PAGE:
Federal Judge Allows Lawsuit Against Census Citizenship Question to Go Forward

"By demanding the citizenship status of each resident, the Trump administration is breaking with decades of policy and potentially causing a major undercount that would threaten billions in federal funds," New York's Attorney General said

2017-12-02 09.02.04 mcallen parade
AP

A federal judge on Tuesday allowed a lawsuit challenging a new citizenship question on the census to go forward, NBC News reported

In ruling on the legal action against the U.S. Commerce Department, a New York City judge said there was strong evidence that the citizenship question in the next census had been added in bad faith. Judge Jesse Furman of the Southern District of New York ruled that the Trump administration will be required to provide more information as to how it came to the decision to add the question to the 2020 census.

The lawsuit was filed earlier this year by a group of 17 states, Washington, D.C., and six cities, led by New York. They cited a concern that fewer immigrants will respond to the survey and therefore decrease the accuracy of the 2020 census, which determines funding allocation and how political districts are drawn.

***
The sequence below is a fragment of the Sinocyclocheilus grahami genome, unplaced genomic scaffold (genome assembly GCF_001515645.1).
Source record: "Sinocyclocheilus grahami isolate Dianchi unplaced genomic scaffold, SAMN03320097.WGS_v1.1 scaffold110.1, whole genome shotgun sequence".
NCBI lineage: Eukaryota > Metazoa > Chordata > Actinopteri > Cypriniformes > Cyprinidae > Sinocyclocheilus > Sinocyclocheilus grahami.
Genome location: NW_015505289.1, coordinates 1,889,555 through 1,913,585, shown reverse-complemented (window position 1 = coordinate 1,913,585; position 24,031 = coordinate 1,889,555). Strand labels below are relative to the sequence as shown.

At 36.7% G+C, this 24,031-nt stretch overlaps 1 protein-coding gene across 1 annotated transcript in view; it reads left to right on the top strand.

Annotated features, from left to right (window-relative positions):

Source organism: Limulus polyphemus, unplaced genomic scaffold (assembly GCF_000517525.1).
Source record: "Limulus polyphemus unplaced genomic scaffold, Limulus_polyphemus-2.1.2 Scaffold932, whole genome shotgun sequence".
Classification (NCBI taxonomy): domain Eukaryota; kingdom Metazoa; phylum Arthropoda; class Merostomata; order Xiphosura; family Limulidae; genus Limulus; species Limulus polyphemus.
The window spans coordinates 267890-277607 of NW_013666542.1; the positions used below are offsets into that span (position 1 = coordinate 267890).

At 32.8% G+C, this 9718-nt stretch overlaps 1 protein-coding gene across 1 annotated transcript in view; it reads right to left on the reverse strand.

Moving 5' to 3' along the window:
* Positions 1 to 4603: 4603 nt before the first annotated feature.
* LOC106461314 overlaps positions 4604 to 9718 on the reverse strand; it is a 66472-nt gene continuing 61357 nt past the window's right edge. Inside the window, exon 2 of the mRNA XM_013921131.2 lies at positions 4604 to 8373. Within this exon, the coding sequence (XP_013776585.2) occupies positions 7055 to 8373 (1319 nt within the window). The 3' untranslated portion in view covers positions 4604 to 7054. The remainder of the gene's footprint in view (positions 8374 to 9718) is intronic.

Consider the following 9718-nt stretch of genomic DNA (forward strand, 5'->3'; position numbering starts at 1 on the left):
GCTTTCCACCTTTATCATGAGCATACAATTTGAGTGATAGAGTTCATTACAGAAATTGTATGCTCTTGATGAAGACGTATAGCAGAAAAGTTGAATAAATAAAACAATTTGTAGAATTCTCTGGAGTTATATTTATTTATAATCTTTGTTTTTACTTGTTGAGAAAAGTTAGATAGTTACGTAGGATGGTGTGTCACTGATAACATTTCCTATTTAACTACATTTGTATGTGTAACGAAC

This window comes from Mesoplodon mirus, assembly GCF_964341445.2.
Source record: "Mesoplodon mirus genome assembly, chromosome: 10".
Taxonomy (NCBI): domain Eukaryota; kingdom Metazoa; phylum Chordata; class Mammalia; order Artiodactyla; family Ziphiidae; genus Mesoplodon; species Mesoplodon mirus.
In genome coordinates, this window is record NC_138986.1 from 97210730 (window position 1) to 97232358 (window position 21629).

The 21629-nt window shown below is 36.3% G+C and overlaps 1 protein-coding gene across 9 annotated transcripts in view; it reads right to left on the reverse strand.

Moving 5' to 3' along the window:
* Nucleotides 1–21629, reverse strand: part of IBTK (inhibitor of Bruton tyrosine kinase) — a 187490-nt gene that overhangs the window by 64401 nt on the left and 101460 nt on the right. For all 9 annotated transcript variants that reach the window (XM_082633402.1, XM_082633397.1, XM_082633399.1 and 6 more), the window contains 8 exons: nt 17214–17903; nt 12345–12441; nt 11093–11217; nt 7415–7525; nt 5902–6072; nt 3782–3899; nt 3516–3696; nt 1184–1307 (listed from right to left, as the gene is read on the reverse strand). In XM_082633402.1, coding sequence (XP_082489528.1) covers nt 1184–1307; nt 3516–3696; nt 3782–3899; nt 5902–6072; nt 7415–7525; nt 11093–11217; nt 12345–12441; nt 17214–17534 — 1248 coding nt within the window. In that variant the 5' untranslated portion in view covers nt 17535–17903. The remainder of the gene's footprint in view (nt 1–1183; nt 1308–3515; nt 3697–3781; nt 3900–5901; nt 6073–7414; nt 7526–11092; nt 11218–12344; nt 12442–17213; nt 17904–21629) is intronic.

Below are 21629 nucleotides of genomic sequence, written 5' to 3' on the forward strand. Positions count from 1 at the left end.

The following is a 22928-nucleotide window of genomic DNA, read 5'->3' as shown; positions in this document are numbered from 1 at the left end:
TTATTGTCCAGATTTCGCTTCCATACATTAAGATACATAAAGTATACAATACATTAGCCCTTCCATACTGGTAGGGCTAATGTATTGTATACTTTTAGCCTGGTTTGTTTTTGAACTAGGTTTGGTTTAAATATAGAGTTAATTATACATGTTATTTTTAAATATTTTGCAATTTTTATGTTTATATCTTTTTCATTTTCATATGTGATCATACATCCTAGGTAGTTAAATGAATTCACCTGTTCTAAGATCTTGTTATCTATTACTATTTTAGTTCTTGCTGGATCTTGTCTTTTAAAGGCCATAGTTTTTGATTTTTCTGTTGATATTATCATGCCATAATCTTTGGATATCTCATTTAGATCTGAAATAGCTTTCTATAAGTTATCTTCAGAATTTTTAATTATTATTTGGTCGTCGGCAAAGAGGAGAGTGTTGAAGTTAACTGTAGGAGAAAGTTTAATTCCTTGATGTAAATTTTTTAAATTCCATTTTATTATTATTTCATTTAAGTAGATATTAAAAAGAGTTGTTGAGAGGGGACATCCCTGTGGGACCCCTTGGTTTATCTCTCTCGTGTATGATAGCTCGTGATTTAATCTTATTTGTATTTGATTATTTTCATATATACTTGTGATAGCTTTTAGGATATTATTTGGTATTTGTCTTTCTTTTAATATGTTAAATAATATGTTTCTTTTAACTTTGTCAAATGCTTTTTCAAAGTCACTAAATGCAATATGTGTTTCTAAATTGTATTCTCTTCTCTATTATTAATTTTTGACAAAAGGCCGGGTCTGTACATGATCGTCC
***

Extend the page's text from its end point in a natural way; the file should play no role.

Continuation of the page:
"By demanding the citizenship status of each resident, the Trump administration is breaking with decades of policy and potentially causing a major undercount that would threaten billions in federal funds and New York’s fair representation in Congress and the Electoral College," New York Attorney General Barbara Underwood said in a statement.

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